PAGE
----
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Menopause Guide

Alison Beaver

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ask: Do women smell different after menopause?

By Michelle King Robson Expert HERWriter
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Do any of you who have gone through menopause think you smell different than you did before? By that I mean the way your body smells to you, not that your nose is working differently. I always thought it was just me that felt this way, but tonight I read an article about someone else who thinks she also smells different now that she's post-menopausal.

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EmpowHER Guest

Hi - I've just found this discussion. I hope this helps somebody.
I noticed a strange smell during the latter stages of perimenopause - I've heard it variously described as like soy sauce, or salt & vinegar potato crisps, etc.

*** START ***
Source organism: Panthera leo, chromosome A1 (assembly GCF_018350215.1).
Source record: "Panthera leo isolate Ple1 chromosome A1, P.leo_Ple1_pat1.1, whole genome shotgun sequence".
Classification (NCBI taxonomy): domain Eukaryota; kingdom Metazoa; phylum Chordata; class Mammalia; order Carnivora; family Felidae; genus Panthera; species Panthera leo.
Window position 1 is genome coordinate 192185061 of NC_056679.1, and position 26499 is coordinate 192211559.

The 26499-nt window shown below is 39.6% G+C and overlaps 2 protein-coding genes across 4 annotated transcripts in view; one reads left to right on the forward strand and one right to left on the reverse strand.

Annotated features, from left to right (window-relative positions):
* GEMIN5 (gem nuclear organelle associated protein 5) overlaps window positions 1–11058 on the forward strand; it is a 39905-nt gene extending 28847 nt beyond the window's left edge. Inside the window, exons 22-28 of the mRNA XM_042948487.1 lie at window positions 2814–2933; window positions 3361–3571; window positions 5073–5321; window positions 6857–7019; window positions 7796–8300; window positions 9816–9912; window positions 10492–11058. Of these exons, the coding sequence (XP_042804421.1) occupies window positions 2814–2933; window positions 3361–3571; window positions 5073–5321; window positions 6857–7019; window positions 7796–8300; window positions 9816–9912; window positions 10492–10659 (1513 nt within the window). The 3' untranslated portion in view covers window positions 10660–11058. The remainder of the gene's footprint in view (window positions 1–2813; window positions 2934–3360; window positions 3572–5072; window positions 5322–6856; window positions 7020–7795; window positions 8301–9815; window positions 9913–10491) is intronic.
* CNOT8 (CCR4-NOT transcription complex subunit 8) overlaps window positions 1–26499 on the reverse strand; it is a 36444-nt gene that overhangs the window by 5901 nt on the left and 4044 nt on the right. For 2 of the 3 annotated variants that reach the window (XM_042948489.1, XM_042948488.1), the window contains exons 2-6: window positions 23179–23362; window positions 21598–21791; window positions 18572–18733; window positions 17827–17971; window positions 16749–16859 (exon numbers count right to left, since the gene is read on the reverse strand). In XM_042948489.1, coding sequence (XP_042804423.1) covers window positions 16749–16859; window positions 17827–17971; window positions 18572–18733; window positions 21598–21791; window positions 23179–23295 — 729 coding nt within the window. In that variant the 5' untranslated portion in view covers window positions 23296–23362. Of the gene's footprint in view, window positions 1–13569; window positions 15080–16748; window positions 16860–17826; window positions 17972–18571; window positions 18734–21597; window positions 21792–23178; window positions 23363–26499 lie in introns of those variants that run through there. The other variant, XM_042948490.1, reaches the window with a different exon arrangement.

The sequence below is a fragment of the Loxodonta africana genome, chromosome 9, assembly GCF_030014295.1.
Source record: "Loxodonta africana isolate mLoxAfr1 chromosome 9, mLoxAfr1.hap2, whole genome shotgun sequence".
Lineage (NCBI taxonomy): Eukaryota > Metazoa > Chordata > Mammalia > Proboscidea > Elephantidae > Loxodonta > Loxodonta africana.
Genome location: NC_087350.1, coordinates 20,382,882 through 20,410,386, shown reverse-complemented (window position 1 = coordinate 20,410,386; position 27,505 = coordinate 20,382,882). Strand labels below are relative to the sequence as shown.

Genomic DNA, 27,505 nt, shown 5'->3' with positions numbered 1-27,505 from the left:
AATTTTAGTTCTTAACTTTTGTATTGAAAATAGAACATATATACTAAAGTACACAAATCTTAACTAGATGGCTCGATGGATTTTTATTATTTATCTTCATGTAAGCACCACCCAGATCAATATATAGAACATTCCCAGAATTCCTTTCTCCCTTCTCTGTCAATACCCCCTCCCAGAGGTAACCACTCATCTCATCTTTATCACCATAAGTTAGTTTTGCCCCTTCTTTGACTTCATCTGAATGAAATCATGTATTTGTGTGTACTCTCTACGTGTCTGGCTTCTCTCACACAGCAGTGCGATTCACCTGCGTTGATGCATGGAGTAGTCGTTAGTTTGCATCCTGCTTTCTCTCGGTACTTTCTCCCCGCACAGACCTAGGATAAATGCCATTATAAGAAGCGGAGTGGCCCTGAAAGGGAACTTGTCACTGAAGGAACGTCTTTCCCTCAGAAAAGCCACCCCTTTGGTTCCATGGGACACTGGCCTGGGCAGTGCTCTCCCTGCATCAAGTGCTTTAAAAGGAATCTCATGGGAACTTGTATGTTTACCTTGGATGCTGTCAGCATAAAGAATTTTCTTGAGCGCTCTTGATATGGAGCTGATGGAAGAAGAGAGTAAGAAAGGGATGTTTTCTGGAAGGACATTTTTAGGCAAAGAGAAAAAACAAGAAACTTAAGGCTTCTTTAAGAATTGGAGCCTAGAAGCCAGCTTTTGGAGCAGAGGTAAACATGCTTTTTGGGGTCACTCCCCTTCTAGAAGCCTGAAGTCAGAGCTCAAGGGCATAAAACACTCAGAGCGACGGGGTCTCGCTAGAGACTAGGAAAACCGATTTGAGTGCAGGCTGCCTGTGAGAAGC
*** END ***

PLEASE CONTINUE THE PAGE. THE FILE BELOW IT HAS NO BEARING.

At first I thought it was a hygiene issue and I was mortified as nothing I did seemed to help. It went on for months and months. I used antibacterial soap, showered/bathed at least twice a day (paying OCD-like attention to cleaning my genital area!), but nothing helped. I knew I smelled weird and I knew other people could smell it too. It was horribly embarrassing, whether at work or in the supermarket.
One day, while shopping, I decided to try changing my washing powder and fabric conditioner. I could hardly believe that it worked! It really did.
I am 51 and haven't had a period for a year now, so I guess that means I've officially reached full menopause. I changed my powder and conditioner around 4 months ago and the result was almost instant. (I had to wash everything a couple of times to get rid of any residues from the previous products.)
Last week, my 'new' fabric conditioner was out of stock so I bought some of the old one. The smell came back immediately. This time I paid a lot more attention to what was happening and it was clear the odour was from all over, not necessarily the genital area. If I sat with my arms crossed for a short while (so that my hands were in contact with my cardigan) I found the backs of my hands smelled really strongly of the weird/bad smell. Especially during hot flushes.